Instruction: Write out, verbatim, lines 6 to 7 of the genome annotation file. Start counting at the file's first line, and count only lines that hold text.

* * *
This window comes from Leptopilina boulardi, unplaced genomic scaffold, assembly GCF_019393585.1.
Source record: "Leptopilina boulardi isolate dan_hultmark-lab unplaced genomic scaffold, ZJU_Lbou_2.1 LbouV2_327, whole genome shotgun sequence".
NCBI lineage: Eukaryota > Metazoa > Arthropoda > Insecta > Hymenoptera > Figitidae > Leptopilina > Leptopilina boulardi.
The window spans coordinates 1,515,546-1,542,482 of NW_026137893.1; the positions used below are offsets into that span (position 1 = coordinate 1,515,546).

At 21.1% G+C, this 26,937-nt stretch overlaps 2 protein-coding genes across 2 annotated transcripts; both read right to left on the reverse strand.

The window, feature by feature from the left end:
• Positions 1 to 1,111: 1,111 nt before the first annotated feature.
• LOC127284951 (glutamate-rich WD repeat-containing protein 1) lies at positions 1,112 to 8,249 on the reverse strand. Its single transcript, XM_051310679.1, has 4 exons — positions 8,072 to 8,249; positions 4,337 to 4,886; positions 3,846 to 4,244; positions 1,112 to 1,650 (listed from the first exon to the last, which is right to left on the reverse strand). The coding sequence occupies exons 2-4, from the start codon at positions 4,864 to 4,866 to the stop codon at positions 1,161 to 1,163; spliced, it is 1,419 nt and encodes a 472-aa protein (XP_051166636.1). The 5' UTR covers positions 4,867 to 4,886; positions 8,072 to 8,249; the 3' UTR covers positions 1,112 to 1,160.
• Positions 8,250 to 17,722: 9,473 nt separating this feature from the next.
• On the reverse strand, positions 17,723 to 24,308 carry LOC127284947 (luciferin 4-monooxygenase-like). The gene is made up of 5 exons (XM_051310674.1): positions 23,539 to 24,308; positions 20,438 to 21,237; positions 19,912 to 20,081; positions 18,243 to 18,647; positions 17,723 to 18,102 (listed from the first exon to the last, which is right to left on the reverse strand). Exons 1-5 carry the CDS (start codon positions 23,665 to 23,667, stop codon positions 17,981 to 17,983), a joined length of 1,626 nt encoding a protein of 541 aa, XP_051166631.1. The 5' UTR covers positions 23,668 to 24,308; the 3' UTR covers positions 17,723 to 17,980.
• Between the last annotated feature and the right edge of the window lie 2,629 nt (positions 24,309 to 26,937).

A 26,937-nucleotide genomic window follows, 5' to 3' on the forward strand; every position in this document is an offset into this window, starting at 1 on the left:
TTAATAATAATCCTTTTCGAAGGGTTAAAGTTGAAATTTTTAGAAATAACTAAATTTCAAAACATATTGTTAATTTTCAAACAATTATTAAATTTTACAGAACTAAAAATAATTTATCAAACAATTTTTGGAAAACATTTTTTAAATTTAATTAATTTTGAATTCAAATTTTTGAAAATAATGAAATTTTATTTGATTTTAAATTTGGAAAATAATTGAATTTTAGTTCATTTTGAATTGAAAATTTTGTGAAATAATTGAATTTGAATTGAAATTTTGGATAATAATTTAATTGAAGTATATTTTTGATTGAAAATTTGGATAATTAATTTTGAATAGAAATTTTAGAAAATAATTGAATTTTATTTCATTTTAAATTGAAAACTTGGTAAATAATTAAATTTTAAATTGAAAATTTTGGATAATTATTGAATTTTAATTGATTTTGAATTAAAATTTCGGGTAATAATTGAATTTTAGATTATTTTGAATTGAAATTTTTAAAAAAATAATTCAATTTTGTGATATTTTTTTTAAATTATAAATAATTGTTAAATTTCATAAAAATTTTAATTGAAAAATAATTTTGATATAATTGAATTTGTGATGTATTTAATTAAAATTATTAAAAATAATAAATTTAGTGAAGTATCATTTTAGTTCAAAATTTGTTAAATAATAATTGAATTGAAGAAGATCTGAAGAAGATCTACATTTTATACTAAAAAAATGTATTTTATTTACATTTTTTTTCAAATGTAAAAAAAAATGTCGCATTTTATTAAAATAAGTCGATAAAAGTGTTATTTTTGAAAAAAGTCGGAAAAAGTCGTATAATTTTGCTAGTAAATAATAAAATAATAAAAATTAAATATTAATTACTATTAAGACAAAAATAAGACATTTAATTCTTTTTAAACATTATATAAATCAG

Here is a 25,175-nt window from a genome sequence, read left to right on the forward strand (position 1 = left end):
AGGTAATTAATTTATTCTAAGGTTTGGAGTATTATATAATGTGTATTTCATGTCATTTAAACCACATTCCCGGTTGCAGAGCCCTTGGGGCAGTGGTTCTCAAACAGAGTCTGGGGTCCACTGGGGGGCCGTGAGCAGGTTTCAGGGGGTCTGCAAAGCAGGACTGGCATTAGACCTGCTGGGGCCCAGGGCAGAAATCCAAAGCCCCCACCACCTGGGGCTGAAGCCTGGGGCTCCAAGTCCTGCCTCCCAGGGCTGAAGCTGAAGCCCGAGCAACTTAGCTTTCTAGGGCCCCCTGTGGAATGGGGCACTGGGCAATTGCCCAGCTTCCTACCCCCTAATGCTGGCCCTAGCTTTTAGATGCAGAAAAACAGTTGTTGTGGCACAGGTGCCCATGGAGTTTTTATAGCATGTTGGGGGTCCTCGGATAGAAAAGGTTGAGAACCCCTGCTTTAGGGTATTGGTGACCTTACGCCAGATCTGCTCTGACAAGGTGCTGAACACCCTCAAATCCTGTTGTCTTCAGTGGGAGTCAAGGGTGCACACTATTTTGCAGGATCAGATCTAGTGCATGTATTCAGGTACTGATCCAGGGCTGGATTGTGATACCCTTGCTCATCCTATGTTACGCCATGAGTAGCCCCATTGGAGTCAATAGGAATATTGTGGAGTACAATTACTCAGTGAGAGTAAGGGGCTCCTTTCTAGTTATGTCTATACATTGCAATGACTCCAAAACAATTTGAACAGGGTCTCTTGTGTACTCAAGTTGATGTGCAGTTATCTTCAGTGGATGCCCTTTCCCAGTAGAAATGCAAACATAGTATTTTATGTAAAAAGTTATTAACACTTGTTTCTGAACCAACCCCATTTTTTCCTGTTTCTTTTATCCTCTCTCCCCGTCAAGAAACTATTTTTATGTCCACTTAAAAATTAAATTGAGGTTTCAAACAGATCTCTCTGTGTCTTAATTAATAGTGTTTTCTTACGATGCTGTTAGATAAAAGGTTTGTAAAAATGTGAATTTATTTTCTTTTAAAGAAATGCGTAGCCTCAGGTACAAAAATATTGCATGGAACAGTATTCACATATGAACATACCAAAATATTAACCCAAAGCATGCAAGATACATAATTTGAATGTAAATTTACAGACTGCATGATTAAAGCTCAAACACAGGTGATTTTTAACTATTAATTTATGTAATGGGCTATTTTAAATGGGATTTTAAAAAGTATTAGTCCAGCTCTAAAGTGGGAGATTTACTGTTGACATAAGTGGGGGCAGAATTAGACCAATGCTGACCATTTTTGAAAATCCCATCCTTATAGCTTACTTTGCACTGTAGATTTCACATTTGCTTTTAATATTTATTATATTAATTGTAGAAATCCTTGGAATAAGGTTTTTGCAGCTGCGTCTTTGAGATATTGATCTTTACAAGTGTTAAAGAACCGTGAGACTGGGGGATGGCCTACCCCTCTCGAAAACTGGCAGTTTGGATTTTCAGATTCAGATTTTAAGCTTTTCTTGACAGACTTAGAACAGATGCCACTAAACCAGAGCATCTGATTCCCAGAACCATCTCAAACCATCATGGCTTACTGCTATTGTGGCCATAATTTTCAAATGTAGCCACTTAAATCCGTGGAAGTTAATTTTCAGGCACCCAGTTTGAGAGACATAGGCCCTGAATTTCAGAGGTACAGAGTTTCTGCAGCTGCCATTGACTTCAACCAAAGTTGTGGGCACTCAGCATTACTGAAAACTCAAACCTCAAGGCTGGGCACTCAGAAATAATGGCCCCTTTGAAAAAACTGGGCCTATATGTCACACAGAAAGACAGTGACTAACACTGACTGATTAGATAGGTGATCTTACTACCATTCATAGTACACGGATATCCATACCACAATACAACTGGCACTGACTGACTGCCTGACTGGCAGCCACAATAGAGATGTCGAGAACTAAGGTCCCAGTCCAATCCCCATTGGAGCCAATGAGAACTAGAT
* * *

The window, feature by feature from the left end:
• Positions 1 to 1,111: 1,111 nt before the first annotated feature.